I didn’t get to witness Nelson Mandela’s visit to South Florida. Instead, I stayed behind to produce a 15 minute instant special. I sure produced a lot of instant specials in those days! In typical Miami fashion, the headline was Mayor Xavier Suarez’s snub of the South African leader, who had refused to condemn Cuba’s human rights record. Several other Cuban-American mayors, and some local business leaders, also joined in the snub, which ultimately wound up costing the city a lot of $$ in lost convention business.







Thirty four world leaders gathered in Miami for the first Summit of the Americas, but once again, the headline became who WASN’T there: Cuban leader Fidel Castro. To this day, practically no one in Miami can tell you a thing about the summit or what it accomplished. All they remember is Fidel being told he wasn’t welcome!

This next credential has nothing to do with the old Channel 6, but it’s one of my favorites. It’s certainly the most colorful.





Whoa, baby! No one messes with The Blue Lakes Bugle -- my first reporter gig, with my elementary school newspaper. Even then I wanted to write about rock ‘n roll, but the teachers and advisers were gonna raise a fuss and gonna raise a holler. So I stuck to writing about the PTA, science projects, and not-so-burning issues. Jimmy Olsen had nothing on me!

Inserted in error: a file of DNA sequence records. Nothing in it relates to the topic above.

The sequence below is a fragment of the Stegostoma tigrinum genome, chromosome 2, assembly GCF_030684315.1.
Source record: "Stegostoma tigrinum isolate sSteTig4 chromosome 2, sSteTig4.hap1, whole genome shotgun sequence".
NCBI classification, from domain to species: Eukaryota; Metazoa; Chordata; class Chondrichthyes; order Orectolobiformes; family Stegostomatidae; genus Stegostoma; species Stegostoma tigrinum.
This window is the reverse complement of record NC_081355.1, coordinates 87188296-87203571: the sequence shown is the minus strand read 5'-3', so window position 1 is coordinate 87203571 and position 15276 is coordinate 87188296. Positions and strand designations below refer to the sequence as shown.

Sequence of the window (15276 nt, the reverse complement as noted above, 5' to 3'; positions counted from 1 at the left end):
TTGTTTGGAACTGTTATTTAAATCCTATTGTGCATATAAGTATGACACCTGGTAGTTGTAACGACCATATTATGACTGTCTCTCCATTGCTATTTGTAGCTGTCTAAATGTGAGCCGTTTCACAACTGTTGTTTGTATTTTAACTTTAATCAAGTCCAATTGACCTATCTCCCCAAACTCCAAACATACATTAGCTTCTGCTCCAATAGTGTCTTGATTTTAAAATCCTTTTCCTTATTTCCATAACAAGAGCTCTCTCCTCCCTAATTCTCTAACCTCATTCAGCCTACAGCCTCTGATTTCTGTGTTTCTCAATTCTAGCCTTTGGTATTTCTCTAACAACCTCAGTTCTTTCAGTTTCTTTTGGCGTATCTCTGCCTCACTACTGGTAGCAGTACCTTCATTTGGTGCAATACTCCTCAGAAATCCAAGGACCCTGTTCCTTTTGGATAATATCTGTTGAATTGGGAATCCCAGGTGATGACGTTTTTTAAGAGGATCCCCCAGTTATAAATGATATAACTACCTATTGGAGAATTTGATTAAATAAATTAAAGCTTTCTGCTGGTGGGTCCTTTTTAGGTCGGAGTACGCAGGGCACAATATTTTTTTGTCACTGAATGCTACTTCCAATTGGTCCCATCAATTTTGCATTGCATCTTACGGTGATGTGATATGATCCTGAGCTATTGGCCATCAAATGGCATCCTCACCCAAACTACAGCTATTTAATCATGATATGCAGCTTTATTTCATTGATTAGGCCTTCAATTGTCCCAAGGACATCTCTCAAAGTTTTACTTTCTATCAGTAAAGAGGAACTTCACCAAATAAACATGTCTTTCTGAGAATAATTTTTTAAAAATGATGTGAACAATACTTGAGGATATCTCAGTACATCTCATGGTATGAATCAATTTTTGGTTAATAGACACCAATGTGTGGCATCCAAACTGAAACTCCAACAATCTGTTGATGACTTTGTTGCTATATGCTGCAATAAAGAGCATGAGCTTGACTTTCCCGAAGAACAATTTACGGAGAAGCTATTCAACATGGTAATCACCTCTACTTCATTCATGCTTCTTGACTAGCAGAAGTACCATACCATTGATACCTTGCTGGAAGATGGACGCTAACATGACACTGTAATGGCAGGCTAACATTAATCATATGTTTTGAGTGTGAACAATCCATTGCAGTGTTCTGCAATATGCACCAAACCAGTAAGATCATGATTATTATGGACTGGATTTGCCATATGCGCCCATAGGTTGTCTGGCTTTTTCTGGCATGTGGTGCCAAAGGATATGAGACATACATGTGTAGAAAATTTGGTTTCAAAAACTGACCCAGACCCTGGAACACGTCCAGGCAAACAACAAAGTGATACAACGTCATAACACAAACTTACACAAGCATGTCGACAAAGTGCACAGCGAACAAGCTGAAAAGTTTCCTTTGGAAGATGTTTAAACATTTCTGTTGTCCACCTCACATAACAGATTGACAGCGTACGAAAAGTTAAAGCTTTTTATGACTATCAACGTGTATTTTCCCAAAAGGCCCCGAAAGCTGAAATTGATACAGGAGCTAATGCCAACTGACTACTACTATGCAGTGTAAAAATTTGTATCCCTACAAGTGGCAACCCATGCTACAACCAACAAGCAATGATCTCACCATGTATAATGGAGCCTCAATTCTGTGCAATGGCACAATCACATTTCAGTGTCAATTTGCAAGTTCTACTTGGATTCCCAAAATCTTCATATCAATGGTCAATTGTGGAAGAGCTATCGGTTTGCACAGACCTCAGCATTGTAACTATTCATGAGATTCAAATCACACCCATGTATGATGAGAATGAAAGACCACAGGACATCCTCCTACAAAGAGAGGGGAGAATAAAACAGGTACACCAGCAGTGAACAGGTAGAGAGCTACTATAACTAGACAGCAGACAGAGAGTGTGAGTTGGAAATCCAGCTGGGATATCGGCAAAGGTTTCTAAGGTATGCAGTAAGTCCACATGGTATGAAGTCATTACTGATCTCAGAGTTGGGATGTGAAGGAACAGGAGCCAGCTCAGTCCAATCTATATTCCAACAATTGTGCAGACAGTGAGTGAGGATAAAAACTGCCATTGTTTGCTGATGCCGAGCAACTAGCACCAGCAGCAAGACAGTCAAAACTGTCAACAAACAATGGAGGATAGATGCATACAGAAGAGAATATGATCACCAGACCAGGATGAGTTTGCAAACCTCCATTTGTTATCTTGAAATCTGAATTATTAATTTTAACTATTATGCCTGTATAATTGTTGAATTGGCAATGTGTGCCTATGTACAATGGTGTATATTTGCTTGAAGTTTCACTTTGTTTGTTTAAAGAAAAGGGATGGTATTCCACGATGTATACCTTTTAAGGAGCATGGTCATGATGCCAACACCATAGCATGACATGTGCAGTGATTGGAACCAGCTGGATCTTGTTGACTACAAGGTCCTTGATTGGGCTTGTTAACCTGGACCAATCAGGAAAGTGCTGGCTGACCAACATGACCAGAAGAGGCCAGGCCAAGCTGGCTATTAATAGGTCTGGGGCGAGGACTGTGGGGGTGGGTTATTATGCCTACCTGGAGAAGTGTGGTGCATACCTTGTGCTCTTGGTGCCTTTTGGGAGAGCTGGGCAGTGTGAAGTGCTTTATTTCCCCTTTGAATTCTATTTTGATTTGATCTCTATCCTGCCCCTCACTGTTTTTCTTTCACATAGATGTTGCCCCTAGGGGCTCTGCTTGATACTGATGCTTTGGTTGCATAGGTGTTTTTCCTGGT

Or as T.S. Eliot’s Prufrock pondered, “Would it have been worth it, after all?”

Wednesday, April 22, 2009

Gone But Not Forgotten

The very shocking (and very sudden) death of Ernest Lester last week brought up lots of emotions in me. The long-time WFOR live truck operator was killed in a motorcycle accident on Saturday, April 11. Immediately I thought of the people I worked with at the old Channel 6 (WCIX) who are no longer with us. I realized there is no place on the web to remember their lives, and what they meant to us. That’s not right. Consider this a space to reflect, to remember, and to pay your respects to these old friends and co-workers.